Overall, the ROG Strix B550-E Gaming is a perfect starting point for anyone looking to adopt and AMD ecosystem – whether you are coming from Team Blue, or a new gamer to the PC world. The enthusiast-level features that are more typically found in X570 tier motherboards offer entry PC gamers better performance, while the Cyberpunk/industrialist design gives the modern gamer a pleasing aesthetic. The performance figures speak volumes, and when combined with the other topics mentioned above, a better entry point for B550, I doubt you will find.
Content creators have often been neglected by motherboard manufacturers, being overlooked by gamers and those looking for heavy workstation-based components. Well, now, that seems to have changed, with the ASUS ProArt Z490-Creator 10G – a motherboard that has been designed from the ground up with content creators in mind. But how does it help content creators? Let’s find out.
The ProArt Z490-Creator 10G is based off of the new Z490 chipset (kind of in the name, Rob), supporting Intel’s brand-new LGA 1200 socket. The LGA 1200 socket supports an extra 49 contact pins, which allows for better power delivery, and thus better performance to the new 10th-Gen Intel CPUs, and excitingly, the upcoming 11th-Gen CPUs as well. This is where my first “issue” with the motherboard is, and it’s the same issue I had when I looked at the ROG Strix Z490-E Gaming motherboard, and that’s the lack of support for legacy generation Intel CPUs – but as is the case there, this is more an issue with Intel than ASUS themselves.
The ProArt Z490-Creator 10G is equipped with four DIMM slots, supporting a maximum of 128GB DDR4 RAM, at over 4600MHz frequency, which is a plentiful amount of RAM at a decent speed. This will help ease the time of rendering projects out, as well as speed up certain tasks, and even free up CPU capacity to focus on CPU-intensive tasks.
The ProArt Z490-Creator 10G also features two NVMe drives offering creators an ultra-fast storage solution for raw files and programmes, which not only increases the speed of tasks performed, but will also enhance workflow since creators will not need to worry about long waiting times for programmes to open and perform tasks. The benefits of PCIe Gen 4.0 would definitely have been felt here, which is unfortunate that it is not supported in 10th Gen CPUs, but once it is, performance will be enhanced even further. For mass storage, there are six SATA 6Gb/s ports for SSDs and HDDs, giving creators the freedom to ditch servers and save their files locally, to further increase efficiency – for those who do use servers, though, don’t worry, I will touch on something quite special a little later on.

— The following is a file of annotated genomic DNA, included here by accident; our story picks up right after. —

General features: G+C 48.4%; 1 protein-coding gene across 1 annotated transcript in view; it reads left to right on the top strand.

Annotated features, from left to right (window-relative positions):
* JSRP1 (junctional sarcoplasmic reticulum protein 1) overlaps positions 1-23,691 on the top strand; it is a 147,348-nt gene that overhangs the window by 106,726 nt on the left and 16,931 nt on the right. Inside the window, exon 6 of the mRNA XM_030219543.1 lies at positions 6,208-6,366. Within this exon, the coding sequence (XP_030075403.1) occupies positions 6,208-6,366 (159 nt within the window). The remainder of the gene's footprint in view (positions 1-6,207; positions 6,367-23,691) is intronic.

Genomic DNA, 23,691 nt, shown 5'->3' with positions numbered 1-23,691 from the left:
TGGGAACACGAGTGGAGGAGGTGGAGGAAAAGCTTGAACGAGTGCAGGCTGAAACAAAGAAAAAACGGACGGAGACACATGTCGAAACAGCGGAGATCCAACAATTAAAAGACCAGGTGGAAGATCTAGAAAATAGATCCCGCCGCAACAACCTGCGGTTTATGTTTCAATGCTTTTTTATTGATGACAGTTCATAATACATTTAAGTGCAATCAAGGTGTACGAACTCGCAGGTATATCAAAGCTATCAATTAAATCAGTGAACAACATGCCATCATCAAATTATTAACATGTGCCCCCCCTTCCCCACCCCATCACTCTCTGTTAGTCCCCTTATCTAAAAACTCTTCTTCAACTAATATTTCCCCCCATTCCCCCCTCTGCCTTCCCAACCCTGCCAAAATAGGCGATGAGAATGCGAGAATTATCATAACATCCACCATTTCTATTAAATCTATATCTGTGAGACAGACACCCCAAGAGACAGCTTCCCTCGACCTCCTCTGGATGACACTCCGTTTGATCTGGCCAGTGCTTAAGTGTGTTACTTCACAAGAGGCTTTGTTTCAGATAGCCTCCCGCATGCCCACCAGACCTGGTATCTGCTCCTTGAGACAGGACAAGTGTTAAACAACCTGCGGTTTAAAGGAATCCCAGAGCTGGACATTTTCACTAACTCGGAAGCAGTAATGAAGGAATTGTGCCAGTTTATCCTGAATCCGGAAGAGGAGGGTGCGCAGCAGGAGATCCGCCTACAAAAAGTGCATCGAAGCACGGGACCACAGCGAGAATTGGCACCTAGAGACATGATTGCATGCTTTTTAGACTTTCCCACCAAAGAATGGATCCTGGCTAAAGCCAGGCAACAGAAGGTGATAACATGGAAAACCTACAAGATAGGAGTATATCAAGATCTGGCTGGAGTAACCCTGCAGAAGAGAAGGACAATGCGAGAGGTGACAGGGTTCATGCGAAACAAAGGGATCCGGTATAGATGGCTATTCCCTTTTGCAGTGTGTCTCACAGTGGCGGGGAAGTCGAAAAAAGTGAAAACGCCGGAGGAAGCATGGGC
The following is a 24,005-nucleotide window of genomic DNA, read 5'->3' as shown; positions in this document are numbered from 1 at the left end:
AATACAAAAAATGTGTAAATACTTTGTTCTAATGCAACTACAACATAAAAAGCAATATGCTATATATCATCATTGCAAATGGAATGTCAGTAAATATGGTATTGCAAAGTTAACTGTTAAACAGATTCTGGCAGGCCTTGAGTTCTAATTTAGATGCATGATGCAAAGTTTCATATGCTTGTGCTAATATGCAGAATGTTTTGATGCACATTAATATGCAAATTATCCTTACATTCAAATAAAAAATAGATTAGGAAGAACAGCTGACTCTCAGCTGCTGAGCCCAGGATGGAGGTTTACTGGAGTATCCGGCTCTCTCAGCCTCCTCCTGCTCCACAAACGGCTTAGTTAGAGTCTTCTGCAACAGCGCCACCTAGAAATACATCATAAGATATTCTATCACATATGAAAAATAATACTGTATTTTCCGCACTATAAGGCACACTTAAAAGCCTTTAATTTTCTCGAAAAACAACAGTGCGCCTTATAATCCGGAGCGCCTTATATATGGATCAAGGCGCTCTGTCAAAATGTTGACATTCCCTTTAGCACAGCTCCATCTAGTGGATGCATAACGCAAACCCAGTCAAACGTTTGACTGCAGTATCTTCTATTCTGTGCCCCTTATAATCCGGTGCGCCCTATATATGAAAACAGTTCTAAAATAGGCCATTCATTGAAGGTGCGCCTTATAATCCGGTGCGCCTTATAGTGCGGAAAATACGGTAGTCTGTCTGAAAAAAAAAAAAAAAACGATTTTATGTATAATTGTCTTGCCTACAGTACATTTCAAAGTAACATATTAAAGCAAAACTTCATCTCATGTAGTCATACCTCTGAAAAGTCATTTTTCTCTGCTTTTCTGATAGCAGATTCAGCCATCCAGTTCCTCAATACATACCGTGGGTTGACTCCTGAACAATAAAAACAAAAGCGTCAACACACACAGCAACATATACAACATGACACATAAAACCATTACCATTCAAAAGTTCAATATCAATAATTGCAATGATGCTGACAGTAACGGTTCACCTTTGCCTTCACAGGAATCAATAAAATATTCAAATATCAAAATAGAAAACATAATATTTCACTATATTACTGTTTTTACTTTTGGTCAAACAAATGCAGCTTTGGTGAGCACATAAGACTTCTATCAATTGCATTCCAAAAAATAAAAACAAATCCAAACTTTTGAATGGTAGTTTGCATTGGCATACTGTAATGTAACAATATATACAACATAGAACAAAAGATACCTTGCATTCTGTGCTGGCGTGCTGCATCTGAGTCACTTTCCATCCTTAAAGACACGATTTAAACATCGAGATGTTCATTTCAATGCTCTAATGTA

For mass storage, there are six SATA 6Gb/s ports for SSDs and HDDs, giving creators the freedom to ditch servers and save their files locally...
Up until now, you might have thought – “well, where is the focus on creators?”. Well, the next addition to the ProArt Z490-Creator 10G motherboard will certainly make creators happy, especially Apple fans – Thunderbolt 3. The ProArt Z490-Creator 10G includes two Thunderbolt 3 ports on the rear I/O, offering content creators up to 40Gb/s of bandwidth, and you can even daisy-chain up to six devices per port – this means you can have up to twelve compatible devices hooked up at a single time, excluding NVMe drives, SSDs, and HDDs. If you are a creator, you will know that this can make a massive difference, in both convenience, and getting your content wrapped up as soon as possible.
Remember when I spoke about that something quite special? Well, included with the ProArt Creator 10G is a Hyper 10G LAN Card which plugs into a single PCIe slot, offering an additional 10Gb/s of bandwidth. With this, content creators who currently work remotely, who constantly need to read and write off of a server, and who spend a large amount of time uploading large files, such as 4K videos, can have a dedicated portal to do that through. Essentially, what this means, is that you can work – in real-time – off a remote server, as if it were stored locally on your system.
To put it simply, the software optimizes multi-tasking so that you can get more done at the same time.
Hardware is not the only focus on creators, but on software as well. ASUS has recognized that content creators not only need powerful hardware to drive content creation, but intelligent software optimization as well. ASUS has adapted their exclusive CreationFirst software to the ProArt Z490-Creator 10G motherboard, which prioritises bandwidth to applications that will need more when active, over those that do not need as much. For example, if you are remotely rendering a video or image, and you still need to transfer files, the CreationFirst software will allocate more bandwidth to the heavy-use application, while still allocating enough to the file transfer. To put it simply, the software optimizes multi-tasking so that you can get more done at the same time. This also goes for software that you are actively working on vs. applications that are running in the background – active applications will be prioritized over background tasks to enhance your workflow.